Feb 18, 2022 Metro Eats
If you didn’t already guess this, I am really into restaurants. I feel like all my core memories have been founded around them, in one way or another. Ever since I could remember, my family have summarily rejected the concept of takeaways (it just doesn’t hit the same, we can all attest) and instead dragged ourselves to the physical table, no matter our mood or weather. In fact, my parents very rarely ever (if ever!) left us kids behind for a “grown-up dinner”; if they decided to have supper at the hawker market at 10pm, even if I was 5 years old, I’d be there.
So the idea of restaurants as an integral part of our social fabric? Yes, I buy into it. I don’t want to lose them – and to be fair, I don’t think we ever will. But it’s crisis mode at the moment, which we have seen across all news platforms this week. And while the message from Restaurant Association, lobbying groups and other food media is to urge people to continue dining out, I’m struggling to do the same. It makes perfect sense to me that people are going to make the choice to reduce risk during a time of high virus transmission; eating out can, in many ways, be considered not worth that risk. We can see from our friends in the UK that dining schemes, like Eat Out Help Out, contributed to an increase in cases there. So these days I’m always thinking, how do I balance our usual ‘support hospitality’ messaging? What’s the responsible thing to do?
In short, as with many other activities permissible under Red Light, it comes down to your own personal risk assessment: one size does not fit all. And if you do want to dine out, there’s ways of managing that risk, too: eating outside, eating during a restaurant’s quiet lulls, choosing to dine at places you know are complying with the regulations to the best of its ability.
In the meantime, I’m supportive of targeted financial and policy support (rent reductions, resurgence payments etc.), which Jacinda Ardern has said they’d have more on shortly. It’s clear everything is coming to a fever pitch, so I’m hoping to see an announcement soon.
Duck Island and Garage Project are throwing a Fairy Bread fête this Saturday to celebrate the release of the GP Crushed ‘21 Vintage. 12pm-9pm at Garage Project’s cellar door in Kingsland.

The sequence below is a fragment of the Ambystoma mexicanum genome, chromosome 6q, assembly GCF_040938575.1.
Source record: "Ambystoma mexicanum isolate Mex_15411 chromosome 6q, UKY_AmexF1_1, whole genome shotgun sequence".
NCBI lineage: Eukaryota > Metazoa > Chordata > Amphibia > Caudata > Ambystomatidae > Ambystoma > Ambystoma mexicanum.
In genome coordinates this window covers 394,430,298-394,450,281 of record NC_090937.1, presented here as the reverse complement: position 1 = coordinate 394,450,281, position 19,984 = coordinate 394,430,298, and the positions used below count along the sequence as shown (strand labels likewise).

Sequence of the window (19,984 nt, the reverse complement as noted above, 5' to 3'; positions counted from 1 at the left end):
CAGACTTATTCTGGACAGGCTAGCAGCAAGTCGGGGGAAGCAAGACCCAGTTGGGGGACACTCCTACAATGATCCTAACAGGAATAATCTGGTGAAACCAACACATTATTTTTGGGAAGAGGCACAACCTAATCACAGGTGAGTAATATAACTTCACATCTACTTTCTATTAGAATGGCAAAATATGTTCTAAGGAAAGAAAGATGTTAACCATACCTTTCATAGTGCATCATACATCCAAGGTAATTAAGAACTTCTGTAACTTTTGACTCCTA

Crumb in Grey Lynn’s last day is this Sunday 20 Feb, so get in while you can if you wanna say goodbye.
A bunch of businesses (like Kōkako , All Good and Almighty) have partnered up for hospo relief initiative Hospo Red Relief, which requires participants to nominate an independently owned business by uploading a photo of a purchase they made there. The winner (of $10,000!) will be drawn by random midday March 7.
I hope this is not, in fact, A Wine Bar Coming Soon, but a parody account that will soon post close-up Instagram pics of its distressed walls, exposed brick, pendant lighting and earthernware ceramics.
A new observational documentary series looking at the minute, intimate moments from the lives of kids that work in or around their family’s takeaway shops, Takeout Kids, is out now. I watched all four episodes last night, and though I considered writing something on it, I think a lot of what is beautiful about it can be summed up by Rose Lu (also a former takeaway kid). I loved that each episode always prioritised the kids; it’s not driving a specific narrative about immigrant lives that I think a lot of projects which fall into this genre tend to do, as if they already know what every story beat will be. By being so quiet and unobtrusive, the series almost feels loud in its resistance to those tropes.
I went to Ipoh Malaysian Cuisine in Remuera this week and had the otak-otak, which is a fish custard that I have a huge fondness for (sounds gross, tastes great). It’s hard to get it in restaurants here, although you can get a frozen version from Singapore that is also surprisingly good.
Every time I eat a Sneaky Snacky burger I’m like, is this the best burger of all time?
When I asked the office if anyone had eaten anything good this week, our editor Henry told us he’d discovered a new technique for roast chicken, one he stumbled upon by accident when he needed to roast a whole chicken in time for dinner while also not wanting to leave the oven on unattended. He preheated as high as it would go, chucked the chicken in, switched the oven off, then left the house. It turned out “amazing”, he says. Better than usual!